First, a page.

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CD vs. Savings account: What's the difference?

People save money for a variety of reasons. Given the diversity of savings goals out there, it makes sense that financial institutions offer numerous ways to save. Most people know about standard savings accounts, but have you heard of certificate of deposit (CD) accounts? Let's explore the difference between CD vs. savings accounts further, as both offer unique ways to save.

What is a CD account?

A certificate of deposit (CD) account is an alternative to a traditional savings account. A CD account typically requires a higher minimum balance than savings accounts, and your funds will usually remain on deposit for a fixed period of time (the “term” of the account). You earn interest by putting a one-time deposit down and can choose your account's term length when opening the CD account.

CD accounts may offer better interest rates than savings accounts. Longer terms will usually also have more favorable rates. Note that your rates will remain fixed for the duration of your CD account's term.

What is a savings account?

A savings account is an account where you can set money aside for your savings goals. Savings accounts are usually meant for putting money aside as opposed to daily spending (which is what checking accounts are for). Withdrawals from savings accounts are allowed, but usually with some limits.

Many savings accounts may also bear interest, though rates are usually variable. The minimum balance required to open a savings account is typically on the lower end.

CD vs. savings in a nutshell

The main factor that separates a CD account vs. a savings account is access to your money. Both types of accounts typically discourage withdrawals, but money in CD accounts is essentially locked. Early withdrawals from CD accounts are likely to come with a penalty.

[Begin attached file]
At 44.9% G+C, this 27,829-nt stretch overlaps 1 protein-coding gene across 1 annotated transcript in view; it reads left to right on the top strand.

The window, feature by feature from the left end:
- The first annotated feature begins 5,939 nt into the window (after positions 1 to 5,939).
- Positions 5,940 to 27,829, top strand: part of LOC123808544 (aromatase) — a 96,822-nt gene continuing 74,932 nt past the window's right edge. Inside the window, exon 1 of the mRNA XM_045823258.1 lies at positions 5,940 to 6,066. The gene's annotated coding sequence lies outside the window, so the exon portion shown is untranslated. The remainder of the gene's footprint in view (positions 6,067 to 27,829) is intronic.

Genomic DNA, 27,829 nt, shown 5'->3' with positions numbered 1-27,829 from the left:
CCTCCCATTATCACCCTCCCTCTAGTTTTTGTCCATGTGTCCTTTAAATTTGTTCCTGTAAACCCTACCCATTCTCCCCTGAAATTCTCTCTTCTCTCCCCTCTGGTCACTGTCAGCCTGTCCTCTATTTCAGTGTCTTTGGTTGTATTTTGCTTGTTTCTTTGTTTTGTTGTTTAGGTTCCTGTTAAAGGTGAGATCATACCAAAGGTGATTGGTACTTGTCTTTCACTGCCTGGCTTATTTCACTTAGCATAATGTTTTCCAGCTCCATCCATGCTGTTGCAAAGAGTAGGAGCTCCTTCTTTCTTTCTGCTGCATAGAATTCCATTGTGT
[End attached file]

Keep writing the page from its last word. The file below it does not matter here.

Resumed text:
Deciding between CD vs. savings account

Here’s a quick comparison to keep handy when deciding between a CD or savings account:

When to consider a savings account:

  • You need the money to be accessible, like an emergency fund.
  • You’re saving for a smaller or relatively short-term goal.
  • You’re primarily putting money aside instead of trying to grow it.
  • You don’t mind variable interest rates.
  • You have a small opening balance.

When to consider a CD account:

  • You can afford to let the money sit for a while.
  • You’re saving for a bigger or longer-term goal, like a down payment on a home.
  • You’re trying to grow your money a little. 
  • You’d prefer to lock in your interest rate.
  • You’ve got a larger opening balance.

Of course, it doesn’t need to be a choice between one or the other. For instance, you might use a savings account to build up a rainy-day fund, and a CD account to save for college.

In summary

Every situation is different, which is why there’s more than one way to save. When it comes to choosing between a CD vs. savings account, the “right” choice is the one that meets your needs.

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